The Joseph Experience – a seated tasting with some fresh crusty bread, hard Italian cheese and Joe’s much loved olive oil – is worth exploring. It also includes a sparkling red, dessert wine and fortified wine. You can also choose to taste any of the other wines from the Primo collection. Joe’s signature style is ‘Amarone’, a Northern Italian method of drying the grapes for weeks before crushing. Joe was the first to use the technique outside of Italy back in the 1980s, and Primo’s flagship red, the JOSEPH ‘Moda’ Cabernet Merlot, is a renowned example.

Brotherly venture

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Just south of McLaren Vale, in the historic township of Willunga, you’ll find Hither & Yon.

With its cosy cellar door on High Street, this little gem is nestled in between an art gallery and a provedore café, and with its long wooden tasting table, comfy armchairs, and homey décor, it’s like having a wine at a friend’s house.

Brothers Richard and Malcolm Leask are H & Y’s owners. Richard is the viticulturist and winemaker, while Malcolm is responsible for branding and marketing.

“Table-style wines are important to us,” says Richard. “Capturing the essence of the vineyard and variety, bottling that freshness – making wines that taste like the fruit did on picking day.”

Some examples of this include H & Y’s Tempranillo, which Richard describes as having “a wild nature, a healthy vigour, big berries, thick skins”, along with their Cabernet.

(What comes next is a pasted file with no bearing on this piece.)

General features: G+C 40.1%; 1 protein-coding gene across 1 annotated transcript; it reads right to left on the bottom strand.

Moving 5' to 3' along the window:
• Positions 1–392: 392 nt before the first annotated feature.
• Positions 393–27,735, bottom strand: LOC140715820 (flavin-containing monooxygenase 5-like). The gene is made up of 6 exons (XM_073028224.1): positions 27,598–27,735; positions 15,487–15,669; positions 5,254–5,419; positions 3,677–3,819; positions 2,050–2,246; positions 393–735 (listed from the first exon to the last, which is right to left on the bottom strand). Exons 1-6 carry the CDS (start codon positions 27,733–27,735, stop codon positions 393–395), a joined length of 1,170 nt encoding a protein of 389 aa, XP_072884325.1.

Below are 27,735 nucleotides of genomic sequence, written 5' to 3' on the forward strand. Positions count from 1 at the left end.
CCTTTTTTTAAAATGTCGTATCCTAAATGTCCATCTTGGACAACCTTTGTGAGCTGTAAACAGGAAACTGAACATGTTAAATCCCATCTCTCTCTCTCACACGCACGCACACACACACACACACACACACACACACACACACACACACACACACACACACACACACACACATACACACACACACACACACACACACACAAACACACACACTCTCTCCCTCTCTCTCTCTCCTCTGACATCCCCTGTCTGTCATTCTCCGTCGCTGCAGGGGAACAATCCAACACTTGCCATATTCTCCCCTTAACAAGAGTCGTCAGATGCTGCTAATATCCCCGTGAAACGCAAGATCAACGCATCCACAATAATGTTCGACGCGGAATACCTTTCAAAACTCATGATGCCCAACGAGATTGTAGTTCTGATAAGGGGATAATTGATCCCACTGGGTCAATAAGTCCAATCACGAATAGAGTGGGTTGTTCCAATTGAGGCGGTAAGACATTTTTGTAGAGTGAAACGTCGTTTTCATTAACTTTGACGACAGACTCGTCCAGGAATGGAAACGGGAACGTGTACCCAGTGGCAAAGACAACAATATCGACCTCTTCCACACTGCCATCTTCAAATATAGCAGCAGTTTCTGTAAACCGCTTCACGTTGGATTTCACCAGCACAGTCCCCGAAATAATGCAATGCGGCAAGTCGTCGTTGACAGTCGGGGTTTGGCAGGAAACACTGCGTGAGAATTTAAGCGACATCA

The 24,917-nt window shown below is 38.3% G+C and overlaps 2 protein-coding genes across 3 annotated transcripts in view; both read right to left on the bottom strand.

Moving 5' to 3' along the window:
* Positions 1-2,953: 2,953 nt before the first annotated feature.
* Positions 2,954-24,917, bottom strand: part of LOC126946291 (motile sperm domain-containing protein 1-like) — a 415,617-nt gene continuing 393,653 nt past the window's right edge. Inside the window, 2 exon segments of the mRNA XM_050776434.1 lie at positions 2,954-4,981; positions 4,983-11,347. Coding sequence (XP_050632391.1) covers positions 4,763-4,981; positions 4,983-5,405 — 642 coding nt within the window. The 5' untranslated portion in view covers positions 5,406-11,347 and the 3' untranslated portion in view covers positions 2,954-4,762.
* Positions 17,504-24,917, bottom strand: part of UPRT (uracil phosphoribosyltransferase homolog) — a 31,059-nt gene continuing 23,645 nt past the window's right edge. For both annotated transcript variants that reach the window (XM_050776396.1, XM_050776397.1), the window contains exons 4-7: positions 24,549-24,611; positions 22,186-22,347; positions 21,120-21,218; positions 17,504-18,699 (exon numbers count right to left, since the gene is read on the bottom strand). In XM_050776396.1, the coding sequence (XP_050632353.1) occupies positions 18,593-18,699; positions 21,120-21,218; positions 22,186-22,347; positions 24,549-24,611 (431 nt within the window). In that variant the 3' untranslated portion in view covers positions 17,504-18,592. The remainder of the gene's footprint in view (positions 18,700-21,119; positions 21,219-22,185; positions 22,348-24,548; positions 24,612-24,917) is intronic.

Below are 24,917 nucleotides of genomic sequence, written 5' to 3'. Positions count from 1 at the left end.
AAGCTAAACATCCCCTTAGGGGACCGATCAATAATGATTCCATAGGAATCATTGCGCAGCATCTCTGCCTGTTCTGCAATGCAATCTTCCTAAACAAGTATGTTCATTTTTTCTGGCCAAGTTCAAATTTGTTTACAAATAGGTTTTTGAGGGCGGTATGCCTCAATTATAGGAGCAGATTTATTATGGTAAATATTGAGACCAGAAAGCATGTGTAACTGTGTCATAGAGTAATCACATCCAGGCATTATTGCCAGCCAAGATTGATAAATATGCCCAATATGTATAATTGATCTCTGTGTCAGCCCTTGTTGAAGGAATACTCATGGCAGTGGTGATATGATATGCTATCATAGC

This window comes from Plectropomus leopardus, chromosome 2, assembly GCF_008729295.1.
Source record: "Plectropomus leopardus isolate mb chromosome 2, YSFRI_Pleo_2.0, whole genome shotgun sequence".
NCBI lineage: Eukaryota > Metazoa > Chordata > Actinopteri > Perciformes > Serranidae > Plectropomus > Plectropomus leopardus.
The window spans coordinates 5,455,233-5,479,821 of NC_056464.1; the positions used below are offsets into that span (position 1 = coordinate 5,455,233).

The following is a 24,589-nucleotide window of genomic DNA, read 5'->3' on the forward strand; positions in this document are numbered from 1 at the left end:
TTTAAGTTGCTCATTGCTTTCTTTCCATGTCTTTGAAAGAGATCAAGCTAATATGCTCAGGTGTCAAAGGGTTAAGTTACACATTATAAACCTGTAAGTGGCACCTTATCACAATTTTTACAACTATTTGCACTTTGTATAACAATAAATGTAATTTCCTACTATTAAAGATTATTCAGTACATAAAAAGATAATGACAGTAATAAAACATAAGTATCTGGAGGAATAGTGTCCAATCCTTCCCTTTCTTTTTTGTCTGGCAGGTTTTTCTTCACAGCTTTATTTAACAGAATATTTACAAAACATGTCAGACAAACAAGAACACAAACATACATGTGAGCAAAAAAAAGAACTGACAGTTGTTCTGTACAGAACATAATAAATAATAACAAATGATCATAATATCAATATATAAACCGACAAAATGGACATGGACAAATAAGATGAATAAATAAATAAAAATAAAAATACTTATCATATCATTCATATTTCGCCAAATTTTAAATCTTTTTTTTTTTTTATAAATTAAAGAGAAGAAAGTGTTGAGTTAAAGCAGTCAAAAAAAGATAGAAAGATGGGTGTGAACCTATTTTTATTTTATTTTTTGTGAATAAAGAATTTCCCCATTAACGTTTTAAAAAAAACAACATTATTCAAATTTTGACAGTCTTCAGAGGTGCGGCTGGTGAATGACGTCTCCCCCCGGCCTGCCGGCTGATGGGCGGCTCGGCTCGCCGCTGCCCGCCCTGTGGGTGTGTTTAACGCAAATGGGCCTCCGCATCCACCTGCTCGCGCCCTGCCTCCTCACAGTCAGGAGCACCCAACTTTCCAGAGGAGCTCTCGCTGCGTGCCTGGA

“For the Tempranillo, we ferment slowly and macerate gently, to produce a dark, fruity, spicy, earthy and bold style, great for matching with chargrilled squid and chorizo or haloumi. With our Cabernet, we pick early on, so it has a crunchy, herbaceous edge with lower alcohol, light on oak, with a medium body. Concentrated but elegant, perfect with local cheddar.”

The H & Y range is long so be prepared to taste a lot – there’s also a selection of local produce to share.

A sustainable gem


McLaren Vale is arguably Australia’s greenest wine region with a commitment to sustainable grape-growing dating back to the early 2000s.

Chief winemaker and Managing Director of Gemtree Wines Mike Brown explains this collective approach is about creating a sustainable future. “We all want the region to thrive and prosper and we know what we need to do to make it happen, not sit back and wait for others to act.”

Mike works alongside his viticulturist wife Melissa, whose parents Paul and Jill Buttery established Gemtree in the 1980s. The vineyards are certified organic and biodynamic and one of their tours, ‘Being Biodynamic’, is a great way to learn about the philosophy behind this approach.

The family’s sustainable approach extends beyond the winery with the Gemtree Eco-Trail. This one kilometre walking track is the result of the family planting over 50,000 native trees and shrubs. Freely open to the public, it’s a beautifully peaceful way to explore native Australian plants and animals.

So, come discover for yourself. McLaren Vale is home to world-class wines across beautiful land and sea with plenty of restaurants, cafes and markets in between. Each cellar door is so different to the next. Taste the wines, but more importantly, meet the growers, winemakers and passionate cellar door staff who contribute to making this region such a pleasure to visit – and call home.

Two Blues Sauvignon Blanc 2014